• If you have a weak grip it is almost impossible to get here. Strengthen your grip a touch and that will encourage the hands to lead and hold through the strike.
  • Your weight must be forward at impact - favoring the lead foot 80%/20%.  Drive the hips forward in the downswing with out the head shifting in front of the ball for proper weight distribution at impact.
  • Deloft the clubface as much as possible at impact.  Top players actually launch a 4 or even a 5 iron at a height similar to that which they launch the driver.  Practice hitting low, punch type shots until you can hit the ball at head height.

A few additional articles to help:

Hands Forward at Impact

How to Stop Scooping

Impact Drill: How to Stop Scooping

This is a version of a drill that I have presented many times, but each time I use it, it impresses upon me the importance of a proper strike on the golf ball. In using Trackman I have come to learn that the correct attack angle (an upward or downward hit) with an iron should be anywhere between 2 and 5 degrees down. If you have ever topped shots or alternated between thin and heavy strikes, you are more than likely getting scoopy through impact and this drill is right up your alley.

This drill will get you to do the following through impact:

  • Get the weight shifted onto the front foot
  • Lead the hands ahead of the clubhead
  • Hit down on the ball
  • Take divots in the right place - after the ball!

All you need is a small piece of one of those swim noodles that all the kids like to use in the pool. Secure the strip of noodle into the ground by pressing tees through the center as illustrated. It may take a little experimenting, but eventually you'll find the appropriate distance to line the balls up from the noodle. Before long you should start to see a consistent line of divots occurring on the target side of the golf ball - a positive sign! If you find yourself hitting a few of the dreaded "hosel rockets" your grip is too weak; Essentially you now need to scoop the face in order to square the clubface through impact. Get it stronger!

Some additional drills to help with impact:

Playing Golf in the Wind

One of the biggest mistakes golfers make when playing in the wind is to make full swings. It almost seems as if they try to overpower the wind - that cannot happen! This is a perfect example: A golfer faces a 120 yard shot that is into the wind; they calculate the shot to be playing approximately 130 yards; they pull their 130 yard club and make a full swing; the ball comes down 25 yards short of the pin. The reason this happens is that the harder you strike the ball the more it spins and spin creates turbulence, which leads to lift, which leads to height, which leads to soemthing far less than the expected distance.

Read More

The 84 Degree Secret

The manner in which the body works through the swing is integral to achieving a proper and productive impact position.In fact, body motion is the prime fundamental for striking a golf ball correctly.By pivoting and loading the body correctly in the backswing, you set off a chain reaction that automatically directs your body to where it should be at the moment of truth: impact!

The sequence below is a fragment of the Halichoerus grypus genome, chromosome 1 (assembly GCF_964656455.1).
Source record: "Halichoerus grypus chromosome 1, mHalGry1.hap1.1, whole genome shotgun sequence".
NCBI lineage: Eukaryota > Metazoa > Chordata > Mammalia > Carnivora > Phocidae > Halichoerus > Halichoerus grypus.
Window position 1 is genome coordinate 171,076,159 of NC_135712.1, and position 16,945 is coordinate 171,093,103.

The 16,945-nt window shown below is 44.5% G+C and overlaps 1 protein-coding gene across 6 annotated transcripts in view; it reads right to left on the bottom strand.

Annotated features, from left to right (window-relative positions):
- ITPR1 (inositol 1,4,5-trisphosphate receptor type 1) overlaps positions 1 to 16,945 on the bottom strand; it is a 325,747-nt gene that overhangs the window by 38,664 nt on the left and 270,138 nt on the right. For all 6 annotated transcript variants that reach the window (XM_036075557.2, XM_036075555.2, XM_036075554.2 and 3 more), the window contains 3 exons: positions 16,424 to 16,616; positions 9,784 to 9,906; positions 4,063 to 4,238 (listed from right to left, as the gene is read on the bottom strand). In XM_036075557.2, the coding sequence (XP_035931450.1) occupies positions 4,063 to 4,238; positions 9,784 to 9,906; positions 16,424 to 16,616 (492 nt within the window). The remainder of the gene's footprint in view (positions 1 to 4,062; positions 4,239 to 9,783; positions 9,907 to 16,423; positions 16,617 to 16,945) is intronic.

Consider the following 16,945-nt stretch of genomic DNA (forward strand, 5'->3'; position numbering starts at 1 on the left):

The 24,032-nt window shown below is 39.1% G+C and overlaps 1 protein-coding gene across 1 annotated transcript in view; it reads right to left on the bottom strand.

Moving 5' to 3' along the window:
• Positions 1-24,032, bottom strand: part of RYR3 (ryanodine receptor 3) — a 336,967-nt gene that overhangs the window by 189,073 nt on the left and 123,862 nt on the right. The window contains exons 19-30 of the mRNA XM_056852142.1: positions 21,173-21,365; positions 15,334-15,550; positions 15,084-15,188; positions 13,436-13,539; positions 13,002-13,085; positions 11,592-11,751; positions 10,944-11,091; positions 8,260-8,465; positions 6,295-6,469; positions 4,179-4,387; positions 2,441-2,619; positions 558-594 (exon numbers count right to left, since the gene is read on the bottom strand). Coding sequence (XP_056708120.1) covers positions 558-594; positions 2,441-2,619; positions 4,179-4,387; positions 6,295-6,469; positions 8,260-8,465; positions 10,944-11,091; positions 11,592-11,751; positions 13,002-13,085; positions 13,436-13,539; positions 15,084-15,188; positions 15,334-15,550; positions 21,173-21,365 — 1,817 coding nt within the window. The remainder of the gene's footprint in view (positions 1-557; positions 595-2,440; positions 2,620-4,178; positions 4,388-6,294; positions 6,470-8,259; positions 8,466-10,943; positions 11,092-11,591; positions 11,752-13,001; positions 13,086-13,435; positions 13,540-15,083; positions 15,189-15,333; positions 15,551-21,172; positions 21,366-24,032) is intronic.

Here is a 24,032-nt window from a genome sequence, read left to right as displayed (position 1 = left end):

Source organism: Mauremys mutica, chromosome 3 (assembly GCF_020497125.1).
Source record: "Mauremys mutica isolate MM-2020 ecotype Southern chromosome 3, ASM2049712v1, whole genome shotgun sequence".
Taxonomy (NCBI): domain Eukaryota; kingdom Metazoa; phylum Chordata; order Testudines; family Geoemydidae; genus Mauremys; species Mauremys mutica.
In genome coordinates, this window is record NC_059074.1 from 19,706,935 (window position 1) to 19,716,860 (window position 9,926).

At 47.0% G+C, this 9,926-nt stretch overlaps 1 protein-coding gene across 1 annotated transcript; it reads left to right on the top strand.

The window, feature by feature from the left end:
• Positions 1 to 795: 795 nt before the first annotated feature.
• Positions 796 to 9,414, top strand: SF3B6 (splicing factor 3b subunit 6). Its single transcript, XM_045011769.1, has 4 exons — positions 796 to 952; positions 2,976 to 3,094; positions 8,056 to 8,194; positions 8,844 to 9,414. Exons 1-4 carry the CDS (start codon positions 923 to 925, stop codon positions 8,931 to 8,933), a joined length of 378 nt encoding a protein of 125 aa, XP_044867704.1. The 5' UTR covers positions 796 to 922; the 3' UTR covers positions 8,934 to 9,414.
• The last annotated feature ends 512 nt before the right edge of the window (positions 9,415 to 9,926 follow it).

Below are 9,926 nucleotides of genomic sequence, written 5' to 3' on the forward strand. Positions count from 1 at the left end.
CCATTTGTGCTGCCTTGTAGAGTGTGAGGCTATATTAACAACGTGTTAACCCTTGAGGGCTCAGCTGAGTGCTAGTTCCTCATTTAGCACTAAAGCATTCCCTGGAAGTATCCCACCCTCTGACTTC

Read More

It's All About Impact - The Book

This book has been written to show all golfers' what style elements they can do without and what functional elements are integral to soundly struck golf shots. What is pretty and what works? Forget about form and focus all your attention on two simple keys that make all the difference in the world.

Read More

A Great Impact Position = Compression

                                                                 

Tiger makes an Impact
Tiger makes an Impact

We have all heard the sound of a properly struck golf shot: the ball squeezing off the face and fizzing toward the target with the divot flying and the ball penetrating the air with a seemingly single-minded purpose.  This is the sound of compression!   This is golf acoustics at it's finest.

The compression of a golf ball only comes from a well executed, subtle, downward blow on the golf ball.  A strike where the face is square and the path is straight.  The easiest way to achieve compression is by getting into a great impact position.  Here is how:

  • Set up with the stance width fairly narrow and the lead eye over the ball.  The ball position should favor a little more back than forward.
  • Remain fairly centered over the ball in the back swing.  Obey the 84 degree secret!
  • Drive the weight (hips and thighs) onto the front foot without getting the head forward of where it started.  This is what I refer to as body curve!
  • Trap the ball by leading with the handle into the hit.  The hands must beat the club head to impact.  With the weight comfortably favoring the front foot this creates the descending strike on the ball which in turn leads to compression!

   Singh

                                     Watson

 

 

 Notice the uncanny similarity between Vijay and Tom in the illustrations.  While they have each already impacted the ball it does appear that the handle of the club got beyond the ball prior to impact as they both achieve the appropriate amount of body curve.  

A recipe for compression!

 

 

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 A great strike on the ball is a necessity when you play a course like the players will face in the 2009 U.S Open at Bethpage Black.  The long and punishing test is designed to expose any ball striking flaws that may exist.

Here are a few U.S.Open notes:

  • Newsday.com has some great up-to-the-minute news and photos - Long Island style!
  • What does Hank Haney do while watching Tiger hit every single shot of the last two weeks?  I think he was in every picture I saw of Tiger.
  • I find it interesting that there have already been four withdrawals.  If my game or body was not in top shape I think I'd stay home too!
  • I predict a winning score of -5 and I predict someone in a red shirt will win!